S-Day and my Circle of Angels

May 14, 2015

I didn’t sleep well the night before and knew I wouldn’t given that I was going into major surgery and had never been in a hospital before yesterday for anything more than a sprain. My mom and JJ arrived around 7am-my nurses wheeled me down to the 4th floor to prep around 830am. As they were wheeling me to the elevators, my mom says, “Maybe we can get that French press today, JJ?” (Please look at later post for the full story regarding the French Press.) I lost it on her, saying, “Mom, I am going into MAJOR surgery and all you can think about right now is a fucking French press?!?!?!” She became tearful and apologized, stating that she must just be “nervous.” Yeah, I thought, I am fucking nervous too, and I don’t need this shit right now. The sweet nurse interjected and began saying things that were meant to be calming- I think attempting to diffuse the tension between my mom and me. As I got to the 4th fl and began prepping, I discovered that my surgeon would be late due to his first surgery going over time-wise. I had no qualms with that- I wasn’t ready for this major surgery regardless.

As the time approached for me to be wheeled away again, I said my goodbyes with tears in my eyes, not knowing when/how I would come out of surgery. Now in the surgical room with a team of people around me prepping in their own ways for my surgery, the anesthesiologist put a mask over my face and confidently stated, “We have this!” as he put me off to sleep. Before I lost consciousness, I recall praying to each and every person I knew and loved who has died, asking them to stand around me in that room while I underwent major surgery. I asked God that he guide my surgeon’s hands and keep me safe. I fell off to sleep with each of those people in my mind, standing watch around me- a circle of angels-protecting me.

My first memory of coming to after the surgery entailed me asking the nurse in the ICU what time it was. I couldn’t really see the clock on the wall well given that I am nearly blind and didn’t have my glasses/contacts in. I surprisingly asked, “Is it only 1130am?” to which the nurse replied, “No, it’s 830pm.” I recall thinking, “How could this be?!?! I went into surgery around 1030am and it was now 10 hours later?!?!?!” What seemed like minutes later my mom, JJ, and our good fireman friend, Paddy, came into my room. I was so happy to see them and recall telling them all how “lucid” I was. I then reportedly threw my pillow off the bed, stating that I wanted them to bring my pillows from home because the hospital pillows “fucking sucked.” According to JJ that is as far as I embarrassed myself under anesthesia. Shortly after coming into my room, however, my family and friend were asked to leave as my blood pressure was high and continuing to rise due to too much stimulation.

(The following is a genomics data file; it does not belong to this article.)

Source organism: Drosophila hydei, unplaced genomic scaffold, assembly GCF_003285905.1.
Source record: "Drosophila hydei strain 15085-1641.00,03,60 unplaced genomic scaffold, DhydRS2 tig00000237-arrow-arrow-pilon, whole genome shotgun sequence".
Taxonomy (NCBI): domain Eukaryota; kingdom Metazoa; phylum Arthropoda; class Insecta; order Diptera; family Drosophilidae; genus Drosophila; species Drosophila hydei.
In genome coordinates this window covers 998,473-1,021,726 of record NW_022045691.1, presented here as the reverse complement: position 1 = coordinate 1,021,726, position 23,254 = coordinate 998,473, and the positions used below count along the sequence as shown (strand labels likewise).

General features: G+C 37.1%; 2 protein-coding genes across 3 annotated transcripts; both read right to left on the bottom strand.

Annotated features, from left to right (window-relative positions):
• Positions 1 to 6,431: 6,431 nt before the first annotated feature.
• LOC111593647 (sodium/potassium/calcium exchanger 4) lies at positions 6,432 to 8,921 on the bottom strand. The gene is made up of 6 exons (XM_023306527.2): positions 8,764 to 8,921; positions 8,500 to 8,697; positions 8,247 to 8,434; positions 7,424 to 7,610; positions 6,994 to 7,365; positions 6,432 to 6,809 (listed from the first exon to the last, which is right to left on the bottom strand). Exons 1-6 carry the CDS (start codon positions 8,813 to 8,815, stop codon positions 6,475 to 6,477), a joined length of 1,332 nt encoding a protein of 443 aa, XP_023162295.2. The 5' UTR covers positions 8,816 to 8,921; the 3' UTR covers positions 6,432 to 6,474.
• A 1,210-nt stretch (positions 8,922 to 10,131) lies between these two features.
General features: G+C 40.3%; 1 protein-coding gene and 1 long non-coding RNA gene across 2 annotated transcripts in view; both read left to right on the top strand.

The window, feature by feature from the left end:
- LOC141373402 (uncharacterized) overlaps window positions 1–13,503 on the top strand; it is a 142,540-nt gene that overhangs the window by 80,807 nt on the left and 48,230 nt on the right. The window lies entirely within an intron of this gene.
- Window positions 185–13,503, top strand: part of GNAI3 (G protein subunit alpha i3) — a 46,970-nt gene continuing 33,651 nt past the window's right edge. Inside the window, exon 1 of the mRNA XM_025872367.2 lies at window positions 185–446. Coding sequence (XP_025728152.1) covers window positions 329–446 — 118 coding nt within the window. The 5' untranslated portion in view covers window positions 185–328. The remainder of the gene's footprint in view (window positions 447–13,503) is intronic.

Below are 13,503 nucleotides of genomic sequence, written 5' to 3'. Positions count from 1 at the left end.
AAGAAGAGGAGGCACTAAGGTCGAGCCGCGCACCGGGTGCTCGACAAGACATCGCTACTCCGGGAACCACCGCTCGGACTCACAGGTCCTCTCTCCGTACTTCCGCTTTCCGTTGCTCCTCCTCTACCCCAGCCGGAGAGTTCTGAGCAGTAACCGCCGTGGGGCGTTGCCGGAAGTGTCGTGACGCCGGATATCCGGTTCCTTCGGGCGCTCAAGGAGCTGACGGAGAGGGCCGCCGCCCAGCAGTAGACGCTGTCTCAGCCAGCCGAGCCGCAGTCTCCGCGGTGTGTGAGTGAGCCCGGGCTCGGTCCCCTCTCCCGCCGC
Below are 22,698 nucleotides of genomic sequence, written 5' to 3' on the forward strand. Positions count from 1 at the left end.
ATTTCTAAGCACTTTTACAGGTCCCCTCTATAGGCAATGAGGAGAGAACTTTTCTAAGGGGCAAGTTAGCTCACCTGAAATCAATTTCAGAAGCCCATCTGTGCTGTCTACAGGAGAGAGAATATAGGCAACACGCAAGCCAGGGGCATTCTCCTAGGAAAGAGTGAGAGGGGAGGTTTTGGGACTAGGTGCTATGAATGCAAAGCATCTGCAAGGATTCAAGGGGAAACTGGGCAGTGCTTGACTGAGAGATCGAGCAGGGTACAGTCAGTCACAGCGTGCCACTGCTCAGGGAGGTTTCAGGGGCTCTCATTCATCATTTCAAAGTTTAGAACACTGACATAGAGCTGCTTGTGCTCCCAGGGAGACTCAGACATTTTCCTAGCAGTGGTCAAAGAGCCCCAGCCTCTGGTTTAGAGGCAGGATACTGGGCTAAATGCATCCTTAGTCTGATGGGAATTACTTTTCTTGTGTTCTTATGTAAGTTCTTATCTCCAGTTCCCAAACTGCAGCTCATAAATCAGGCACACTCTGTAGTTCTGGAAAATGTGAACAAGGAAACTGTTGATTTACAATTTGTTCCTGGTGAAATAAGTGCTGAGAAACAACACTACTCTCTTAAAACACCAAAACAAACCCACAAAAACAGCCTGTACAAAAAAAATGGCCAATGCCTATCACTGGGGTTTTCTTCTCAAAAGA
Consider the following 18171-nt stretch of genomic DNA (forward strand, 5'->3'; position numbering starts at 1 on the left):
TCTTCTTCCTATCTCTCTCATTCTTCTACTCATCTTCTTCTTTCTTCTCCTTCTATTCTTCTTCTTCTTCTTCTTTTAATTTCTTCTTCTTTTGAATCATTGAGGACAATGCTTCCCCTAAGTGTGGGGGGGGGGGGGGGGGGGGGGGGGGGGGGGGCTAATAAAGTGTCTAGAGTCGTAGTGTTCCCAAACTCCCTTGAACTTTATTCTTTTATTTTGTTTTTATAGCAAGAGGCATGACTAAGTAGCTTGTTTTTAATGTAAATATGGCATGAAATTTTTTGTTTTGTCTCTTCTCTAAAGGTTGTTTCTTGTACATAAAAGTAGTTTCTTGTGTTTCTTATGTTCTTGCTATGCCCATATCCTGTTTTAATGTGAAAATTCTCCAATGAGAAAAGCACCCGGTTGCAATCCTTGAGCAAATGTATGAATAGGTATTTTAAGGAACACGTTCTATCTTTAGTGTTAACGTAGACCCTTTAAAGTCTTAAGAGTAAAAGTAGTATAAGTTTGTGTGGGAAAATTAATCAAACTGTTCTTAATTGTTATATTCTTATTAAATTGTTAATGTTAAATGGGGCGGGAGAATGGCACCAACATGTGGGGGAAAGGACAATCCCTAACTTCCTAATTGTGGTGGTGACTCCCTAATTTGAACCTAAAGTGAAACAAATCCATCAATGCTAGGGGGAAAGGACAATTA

I remember attempting to swallow my saliva later in the evening when I was actually more lucid. For some people who undergo this type of surgery the nerve for swallowing can either be damaged or strained such that swallowing is very difficult or in rare cases impossible. I remember being very concerned about this ability as soon as I started really coming to. I felt a wave of relief wash over me as I was able to successfully swallow my saliva without much difficulty. Immediately following surgery and upon being able to ask the nurse the time, I was also relieved to know that I could speak, as prior to surgery I had a significant fear that my vocal cords could be damaged on my right side and my functioning as a psychologist would be impaired as a result. I think this was my biggest fear given how passionate I am about my career. I remember falling asleep that night (with the aid of morphine) feeling very thankful that everything had gone so well. I just didn’t understand why my surgery had taken so long….

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